At the end of this exposed spit of land is Calshot Castle, an artillery fort built by Henry VIII in 1539 to defend the sea passage into Southampton. Three giant hangers and a conning tower, all still in use in either the aviation or shipping industry, are what remains of an important, wartime seaplane station.

Lepe

Lepe Country Park is on the coast proper. The Watch House was a boathouse. It is sited directly on the beach beneath the row of Coastguard Cottages. Looking older and hiding amongst its own personal clump of pines, the nearby lighthouse, built in 2000, peers out across The Solent to the Isle of Wight.

Keyhaven

Keyhaven is home to many yachts & sailing boats. Summer ferries leave here for Hurst Castle, another of Henry VIII’s defensive forts built at the end of a lonely spit on this marshy coastline.

Milford-on-Sea

The village has an extensive beach front, sandy at low tide. Nestled just behind its border of well-maintained beach huts are some wonderful cliff walks and a nature reserve.

Barton-on-Sea

It is situated in a scenic stretch of coastline with magnificent cliff walks, sweeping coastal views and a pebbly beach, sandy at low tide, stretching all the way to Hurst Castle.

A UK Coastal Trip – Hythe

Fort Blockhouse

Opposite Old Portsmouth at the entrance to Portsmouth Harbour is Fort Blockhouse. It was built in the 1850/60s to protect the city, the harbour and the naval base against a French invasion. It is open to the public and is largely unaltered with the parade ground, gun ramps, moated keep, washrooms and armoury clearly seen.

Fort Monckton

A short distance along The Solent is Fort Monckton, an abandoned military fort built at the end of the 18th century.

Gosport

Gosport, on the west side of Portsmouth Harbour, was a major town associated with the defence and supply of the naval base opposite. Many of the old military installations have been closed and re-opened to the public as tourism & heritage sites. The town’s seafront is across country on The Solent at Alverstoke, facing the Isle of Wight. It has a long, open promenade with some very basic beach huts.

Lee-on-the-Solent

Lee is the next settlement along The Solent. A wide promenade runs along the shingle beach, protecting the car park, the road, and the blocks of 1980/90s’ apartments and guest houses from the weather and the sea.

Hill End

The village of Hill Head lies at the end of the beach

Hamble-le-Rice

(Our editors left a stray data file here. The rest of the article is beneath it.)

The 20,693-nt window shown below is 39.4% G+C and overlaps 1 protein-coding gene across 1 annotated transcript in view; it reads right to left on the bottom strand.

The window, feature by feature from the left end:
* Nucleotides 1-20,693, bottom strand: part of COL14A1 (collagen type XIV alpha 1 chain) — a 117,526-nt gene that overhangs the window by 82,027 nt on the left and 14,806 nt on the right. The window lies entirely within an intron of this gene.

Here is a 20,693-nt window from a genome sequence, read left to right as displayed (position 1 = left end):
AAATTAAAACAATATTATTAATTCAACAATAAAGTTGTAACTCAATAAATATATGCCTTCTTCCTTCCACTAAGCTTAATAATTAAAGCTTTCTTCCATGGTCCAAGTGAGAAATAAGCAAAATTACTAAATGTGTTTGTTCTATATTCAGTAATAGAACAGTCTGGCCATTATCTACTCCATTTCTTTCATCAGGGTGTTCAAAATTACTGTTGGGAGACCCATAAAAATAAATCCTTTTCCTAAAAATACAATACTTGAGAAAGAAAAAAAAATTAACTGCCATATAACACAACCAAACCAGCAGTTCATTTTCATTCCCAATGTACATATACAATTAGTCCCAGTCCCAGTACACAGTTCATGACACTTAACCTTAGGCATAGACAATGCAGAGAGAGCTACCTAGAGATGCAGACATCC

Where the River Hamble enters Southampton Water is the quaint, picturesque village of Hamble-le-Rice, with stunning views, period cottages, pretty walks and a fine selection of local pubs and restaurants. A ferry crosses the river to Warsash.

Netley

In the Royal Victoria Country Park, further up the coast, are the remains of the UK’s first, purpose-built military hospital, opened in 1856. Southampton’s port buildings can be seen in the distance through the haze.

 

Ocean Village, Southampton

Much of the Southampton’s historical waterfront stretching back 1000s of years, has been redeveloped into glitzy tower blocks, residential apartments, recreational centres, offices, business centres and marinas. Ocean Village is a marina, residential, business and leisure development on the site of Southampton’s first working docks which originally opened in 1842. It was redeveloped in 1986 with a cinema, cafes, wine bars and restaurants. At the top of Southampton Sound, and before the bridge over the River Itchen, lies the Ocean Cruise Terminal and the Red Ferry Terminal for ferries to the Isle of Wight. The passenger ferry to and from Hythe also berths here.

The west bank is a mixture of industry and commerce, yacht clubs and marina berths for some very fine yachts and sailing boats and a mixture of residential developments. The water is a constant buzz of vessels of all descriptions.

Totton and Eling

Totton and Eling is a town on the west bank, where Bartley Water enters the main channel of the River Test, on the edge of a commercial/ industrial area of Southampton.

Hythe

On the western bank of Southampton Water, through the city, down through the industrial parks, the commercial areas, the warehouses and the dock yards, is the town of Hythe. A ferry has operated from here since the Middle Ages. Hythe’s pier opened in 1881 to carry passengers to the ferry that operated from the far end. A narrow-gauge railway was built in 1909 to replace the trucks that carried the luggage along the 640 metres to where the ferry pulls up. It was electrified in 1922. It is the oldest, continuously operating, public pier train in the world. Today the ferry carries bicycles and passengers and the crossing takes about 10 minutes.

The town has medieval and Georgian and a long seafront promenade from Victorian times. The 11th century church of St Leonard is up on the hill. The chancel covers an ossuary, a bone store, lined with 2,000 skulls and 8,000 thigh bones. They date from the mediaeval period, probably having been stored after removal, to make way for new graves. From the centre, alleys lead up to the steeper parts of town. The pebble beach and promenade provide opportunities for long walks, flying kites and fishing. There are plenty of fish & chip shops and cafes.

A UK Coastal Trip – Hayling Island

Hayling Island

A long loop around Chichester Harbour gives vehicular access to Hayling Island, linked to the mainland by a single bridge at Langstone Quay. The islanders originally made a living from fishing, farming and salt production.

The marshes and wetlands of the Kench Nature Reserve are excellent spots for watching birdlife. Oyster beds were established here by the Romans and farmed extensively until the 1970s. They were restored in 1996, helping to turn the area into a wildlife haven. A railway to the island over the reclaimed mudflats, opened in 1867. Steam locomotives pulled carriages along the 8 km Hayling Line. Despite its popularity, the line was closed due to the prohibitive cost of repairing Langstone Bridge, eventually demolished in 1966. Now the Hayling Billy Leisure Trail is a three-mile walk/ride through the marshes and past the oyster beds along the route of the former railway line.